It’s perhaps strange to think that if one used the word “hybrid” in 2019, it usually referred to a gas/electric vehicle or a breed of exotic pet. Now, in the post-pandemic world, the word usually brings to mind “hybrid work” — the once-outrageous notion of employees working in the office on some days and at home on others.
Indeed, hybrid work is a practice that has caught on. In March 2023, global employment law firm Littler Mendelson released The Littler Annual Employer Survey Report. Its data is based on a survey of 515 in-house lawyers, executives and HR staffers from a wide range of industries and companies. The report found that 71% of U.S. employers intend to continue offering hybrid work arrangements this year. The Littler Annual Employer Survey 2022 | Littler Mendelson P.C.
Trouble at home
However, not all the data coming out about hybrid work is positive. In May 2023, child-care provider Bright Horizons published its 9th Annual Modern Family Index. The report’s findings are based on a survey of more than 2,000 U.S. adults who are employed with children under 18.
On the one hand, about 58% of respondents said that schedule flexibility (including hybrid) contributes to them feeling more fulfilled at their current job than they did three years ago. But survey participants also noted that remote/hybrid work is causing them to feel more isolated. According to the report, about 47% said they talk to only people in their own households, and 41% reported going days without leaving their homes. Such factors could have long-term implications on the mental health of hybrid workers.
As the data comes in and employers gain experience with hybrid work, potential downsides are emerging. It’s important to identify the risks and determine whether and how they might apply to your organization. These may include:
Employees feeling disconnected. As revealed by the Bright Horizons report, many employees struggle with isolation, as well as the lack of in-person supervision and interaction with colleagues, while working largely from home. To mitigate this risk, many employers are moving away from a “DIY” approach and toward mandated/scheduled days on-site. To the extent feasible, work on those days should focus on collaboration and training rather than tasks that can be performed alone and remotely.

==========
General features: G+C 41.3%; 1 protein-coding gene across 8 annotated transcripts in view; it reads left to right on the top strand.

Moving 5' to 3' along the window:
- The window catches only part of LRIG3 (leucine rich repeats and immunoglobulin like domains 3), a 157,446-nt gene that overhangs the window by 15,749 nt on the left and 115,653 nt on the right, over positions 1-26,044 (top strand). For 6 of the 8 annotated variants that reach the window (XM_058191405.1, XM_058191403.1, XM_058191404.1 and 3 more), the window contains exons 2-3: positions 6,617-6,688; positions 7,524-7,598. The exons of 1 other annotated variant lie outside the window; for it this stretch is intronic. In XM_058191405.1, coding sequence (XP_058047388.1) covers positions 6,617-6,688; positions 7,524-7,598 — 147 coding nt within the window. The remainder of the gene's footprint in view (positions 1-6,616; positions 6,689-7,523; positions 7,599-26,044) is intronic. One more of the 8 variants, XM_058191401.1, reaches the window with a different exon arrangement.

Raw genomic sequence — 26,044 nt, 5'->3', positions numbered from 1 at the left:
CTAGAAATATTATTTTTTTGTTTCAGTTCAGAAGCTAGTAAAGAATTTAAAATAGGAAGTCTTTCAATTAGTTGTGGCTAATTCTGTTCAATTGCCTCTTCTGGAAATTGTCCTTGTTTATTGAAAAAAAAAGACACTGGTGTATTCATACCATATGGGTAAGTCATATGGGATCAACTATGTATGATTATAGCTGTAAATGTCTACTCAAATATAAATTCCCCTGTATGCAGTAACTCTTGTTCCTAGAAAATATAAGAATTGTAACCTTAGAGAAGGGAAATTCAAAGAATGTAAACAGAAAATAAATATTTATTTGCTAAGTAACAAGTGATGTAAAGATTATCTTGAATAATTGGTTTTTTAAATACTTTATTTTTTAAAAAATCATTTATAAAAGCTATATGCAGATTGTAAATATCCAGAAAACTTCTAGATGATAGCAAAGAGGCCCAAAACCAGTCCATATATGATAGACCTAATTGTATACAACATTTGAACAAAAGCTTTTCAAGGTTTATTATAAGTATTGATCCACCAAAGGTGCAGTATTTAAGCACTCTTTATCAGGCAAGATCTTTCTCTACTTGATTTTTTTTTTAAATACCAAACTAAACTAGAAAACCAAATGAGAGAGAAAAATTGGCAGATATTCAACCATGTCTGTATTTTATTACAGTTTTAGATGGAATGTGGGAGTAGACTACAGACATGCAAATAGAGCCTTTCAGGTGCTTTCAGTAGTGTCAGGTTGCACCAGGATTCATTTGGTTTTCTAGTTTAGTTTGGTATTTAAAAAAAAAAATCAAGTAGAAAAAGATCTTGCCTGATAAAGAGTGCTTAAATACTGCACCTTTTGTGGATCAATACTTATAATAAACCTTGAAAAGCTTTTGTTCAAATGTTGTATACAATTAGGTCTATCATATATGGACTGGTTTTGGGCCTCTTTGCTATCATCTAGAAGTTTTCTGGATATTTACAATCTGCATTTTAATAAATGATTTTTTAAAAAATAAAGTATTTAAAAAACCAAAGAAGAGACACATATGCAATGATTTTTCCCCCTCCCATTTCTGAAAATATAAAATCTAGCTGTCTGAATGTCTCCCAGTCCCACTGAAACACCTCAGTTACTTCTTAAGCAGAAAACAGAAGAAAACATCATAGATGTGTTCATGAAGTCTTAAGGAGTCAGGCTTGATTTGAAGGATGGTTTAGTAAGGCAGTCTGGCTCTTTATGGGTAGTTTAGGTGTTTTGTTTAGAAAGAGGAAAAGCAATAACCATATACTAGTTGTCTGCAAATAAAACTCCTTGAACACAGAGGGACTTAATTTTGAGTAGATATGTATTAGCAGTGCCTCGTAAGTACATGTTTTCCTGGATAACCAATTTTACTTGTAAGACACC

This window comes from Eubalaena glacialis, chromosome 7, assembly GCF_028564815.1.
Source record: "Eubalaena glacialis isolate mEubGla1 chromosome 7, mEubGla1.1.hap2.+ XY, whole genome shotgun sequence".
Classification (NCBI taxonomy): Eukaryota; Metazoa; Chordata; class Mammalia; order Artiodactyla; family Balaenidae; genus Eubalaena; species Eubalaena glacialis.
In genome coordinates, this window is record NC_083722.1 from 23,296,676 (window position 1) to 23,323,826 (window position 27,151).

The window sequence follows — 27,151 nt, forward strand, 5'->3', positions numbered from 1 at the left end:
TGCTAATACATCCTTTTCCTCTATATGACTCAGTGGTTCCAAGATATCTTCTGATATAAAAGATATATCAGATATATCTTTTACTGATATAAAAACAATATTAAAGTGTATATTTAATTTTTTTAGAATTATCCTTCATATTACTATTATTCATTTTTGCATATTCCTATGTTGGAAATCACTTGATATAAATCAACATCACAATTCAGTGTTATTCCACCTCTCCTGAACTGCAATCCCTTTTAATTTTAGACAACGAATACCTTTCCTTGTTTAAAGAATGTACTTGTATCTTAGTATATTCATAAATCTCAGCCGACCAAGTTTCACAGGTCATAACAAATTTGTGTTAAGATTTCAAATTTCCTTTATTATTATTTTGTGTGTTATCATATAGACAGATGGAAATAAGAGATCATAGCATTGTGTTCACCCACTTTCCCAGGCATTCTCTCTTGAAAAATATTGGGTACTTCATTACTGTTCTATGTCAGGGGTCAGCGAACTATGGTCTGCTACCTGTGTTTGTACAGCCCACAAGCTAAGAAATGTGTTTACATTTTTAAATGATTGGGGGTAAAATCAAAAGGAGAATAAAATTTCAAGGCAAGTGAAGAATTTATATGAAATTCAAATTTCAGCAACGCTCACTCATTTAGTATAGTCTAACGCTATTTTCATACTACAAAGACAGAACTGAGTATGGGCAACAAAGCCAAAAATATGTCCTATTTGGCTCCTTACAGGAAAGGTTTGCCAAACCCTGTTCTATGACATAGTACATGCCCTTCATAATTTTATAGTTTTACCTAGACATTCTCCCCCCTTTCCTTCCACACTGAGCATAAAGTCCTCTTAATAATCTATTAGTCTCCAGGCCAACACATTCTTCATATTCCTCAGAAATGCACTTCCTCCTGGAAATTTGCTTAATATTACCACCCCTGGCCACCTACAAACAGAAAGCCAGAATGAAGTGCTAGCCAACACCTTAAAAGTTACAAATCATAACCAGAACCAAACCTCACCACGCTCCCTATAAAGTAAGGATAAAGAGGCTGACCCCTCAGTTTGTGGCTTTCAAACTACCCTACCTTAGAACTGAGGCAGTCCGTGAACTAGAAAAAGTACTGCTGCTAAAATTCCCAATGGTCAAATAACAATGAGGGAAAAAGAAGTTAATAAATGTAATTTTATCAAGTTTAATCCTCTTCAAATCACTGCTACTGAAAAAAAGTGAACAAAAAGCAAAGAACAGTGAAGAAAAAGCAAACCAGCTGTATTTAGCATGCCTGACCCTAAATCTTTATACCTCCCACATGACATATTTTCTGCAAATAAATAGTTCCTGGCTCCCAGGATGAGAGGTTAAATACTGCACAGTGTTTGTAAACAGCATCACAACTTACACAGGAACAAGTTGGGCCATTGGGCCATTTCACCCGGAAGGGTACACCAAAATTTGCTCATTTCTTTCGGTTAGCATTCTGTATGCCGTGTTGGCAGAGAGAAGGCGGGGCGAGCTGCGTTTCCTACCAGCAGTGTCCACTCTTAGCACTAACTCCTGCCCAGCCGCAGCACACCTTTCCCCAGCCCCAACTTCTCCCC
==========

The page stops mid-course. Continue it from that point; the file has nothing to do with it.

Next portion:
Too much distance between supervisors and staff members. Supervisors may need training on how to manage in a hybrid environment. Even if you’ve provided training in the past, additional sessions may be in order if your hybrid work arrangements have changed over time. Employees, in turn, could benefit from coaching on how to create and nurture productive relationships with supervisors as well as how to avoid the pitfalls of remote work.
Problems with organizational culture. Many organizations have varying degrees of hybrid work, with some employees not working remotely at all. This can lead to resentment and confusion. For example, in-office workers might believe — usually wrongly, according to many studies — that their remote counterparts aren’t working as hard. And new employees may find it difficult to form connections with colleagues.
Devote some time and resources to identifying your organizational culture and cultivating a positive, productive version of it. An employee survey can help determine whether issues exist and, if so, what they are. Team-building initiatives can help bring staff together.
A moving target
For many employers, hybrid work is probably here to stay. But these arrangements are turning out to be moving targets that call for regular reassessment and occasional adjustment. Our firm can help you identify and track productivity and turnover metrics that offer key insights into what’s right for your organization.